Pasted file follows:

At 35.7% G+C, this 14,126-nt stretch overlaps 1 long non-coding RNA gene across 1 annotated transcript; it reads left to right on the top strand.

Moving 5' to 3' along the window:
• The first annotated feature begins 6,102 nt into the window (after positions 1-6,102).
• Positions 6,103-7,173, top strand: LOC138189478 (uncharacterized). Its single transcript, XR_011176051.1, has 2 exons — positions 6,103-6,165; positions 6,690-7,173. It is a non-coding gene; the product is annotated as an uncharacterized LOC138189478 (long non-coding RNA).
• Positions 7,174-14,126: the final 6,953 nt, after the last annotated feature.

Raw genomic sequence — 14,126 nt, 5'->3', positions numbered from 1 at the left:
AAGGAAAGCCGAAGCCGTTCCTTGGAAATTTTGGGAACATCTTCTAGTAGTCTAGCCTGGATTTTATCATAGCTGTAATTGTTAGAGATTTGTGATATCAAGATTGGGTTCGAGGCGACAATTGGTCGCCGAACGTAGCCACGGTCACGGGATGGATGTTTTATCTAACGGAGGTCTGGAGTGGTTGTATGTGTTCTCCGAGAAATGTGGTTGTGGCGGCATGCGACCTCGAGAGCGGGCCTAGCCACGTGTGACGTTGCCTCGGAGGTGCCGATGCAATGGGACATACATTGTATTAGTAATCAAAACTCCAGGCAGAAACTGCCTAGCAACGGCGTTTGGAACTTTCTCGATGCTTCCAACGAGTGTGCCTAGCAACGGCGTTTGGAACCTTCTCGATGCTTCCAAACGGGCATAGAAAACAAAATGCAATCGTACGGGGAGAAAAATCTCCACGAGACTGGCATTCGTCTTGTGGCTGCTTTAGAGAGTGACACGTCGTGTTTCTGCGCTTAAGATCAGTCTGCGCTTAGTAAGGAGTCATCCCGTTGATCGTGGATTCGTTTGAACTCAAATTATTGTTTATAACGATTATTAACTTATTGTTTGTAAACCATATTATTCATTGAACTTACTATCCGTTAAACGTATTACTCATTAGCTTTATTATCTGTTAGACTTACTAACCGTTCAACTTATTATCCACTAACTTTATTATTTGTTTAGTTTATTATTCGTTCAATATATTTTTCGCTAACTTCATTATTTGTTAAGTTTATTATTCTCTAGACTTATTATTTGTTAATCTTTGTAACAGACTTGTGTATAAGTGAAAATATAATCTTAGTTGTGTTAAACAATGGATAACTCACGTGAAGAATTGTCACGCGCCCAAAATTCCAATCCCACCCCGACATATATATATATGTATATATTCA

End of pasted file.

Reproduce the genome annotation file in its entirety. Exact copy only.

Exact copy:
At 35.7% G+C, this 14,126-nt stretch overlaps 1 long non-coding RNA gene across 1 annotated transcript; it reads left to right on the top strand.

Moving 5' to 3' along the window:
• The first annotated feature begins 6,102 nt into the window (after positions 1-6,102).
• Positions 6,103-7,173, top strand: LOC138189478 (uncharacterized). Its single transcript, XR_011176051.1, has 2 exons — positions 6,103-6,165; positions 6,690-7,173. It is a non-coding gene; the product is annotated as an uncharacterized LOC138189478 (long non-coding RNA).
• Positions 7,174-14,126: the final 6,953 nt, after the last annotated feature.

Raw genomic sequence — 14,126 nt, 5'->3', positions numbered from 1 at the left:
AAGGAAAGCCGAAGCCGTTCCTTGGAAATTTTGGGAACATCTTCTAGTAGTCTAGCCTGGATTTTATCATAGCTGTAATTGTTAGAGATTTGTGATATCAAGATTGGGTTCGAGGCGACAATTGGTCGCCGAACGTAGCCACGGTCACGGGATGGATGTTTTATCTAACGGAGGTCTGGAGTGGTTGTATGTGTTCTCCGAGAAATGTGGTTGTGGCGGCATGCGACCTCGAGAGCGGGCCTAGCCACGTGTGACGTTGCCTCGGAGGTGCCGATGCAATGGGACATACATTGTATTAGTAATCAAAACTCCAGGCAGAAACTGCCTAGCAACGGCGTTTGGAACTTTCTCGATGCTTCCAACGAGTGTGCCTAGCAACGGCGTTTGGAACCTTCTCGATGCTTCCAAACGGGCATAGAAAACAAAATGCAATCGTACGGGGAGAAAAATCTCCACGAGACTGGCATTCGTCTTGTGGCTGCTTTAGAGAGTGACACGTCGTGTTTCTGCGCTTAAGATCAGTCTGCGCTTAGTAAGGAGTCATCCCGTTGATCGTGGATTCGTTTGAACTCAAATTATTGTTTATAACGATTATTAACTTATTGTTTGTAAACCATATTATTCATTGAACTTACTATCCGTTAAACGTATTACTCATTAGCTTTATTATCTGTTAGACTTACTAACCGTTCAACTTATTATCCACTAACTTTATTATTTGTTTAGTTTATTATTCGTTCAATATATTTTTCGCTAACTTCATTATTTGTTAAGTTTATTATTCTCTAGACTTATTATTTGTTAATCTTTGTAACAGACTTGTGTATAAGTGAAAATATAATCTTAGTTGTGTTAAACAATGGATAACTCACGTGAAGAATTGTCACGCGCCCAAAATTCCAATCCCACCCCGACATATATATATATGTATATATTCA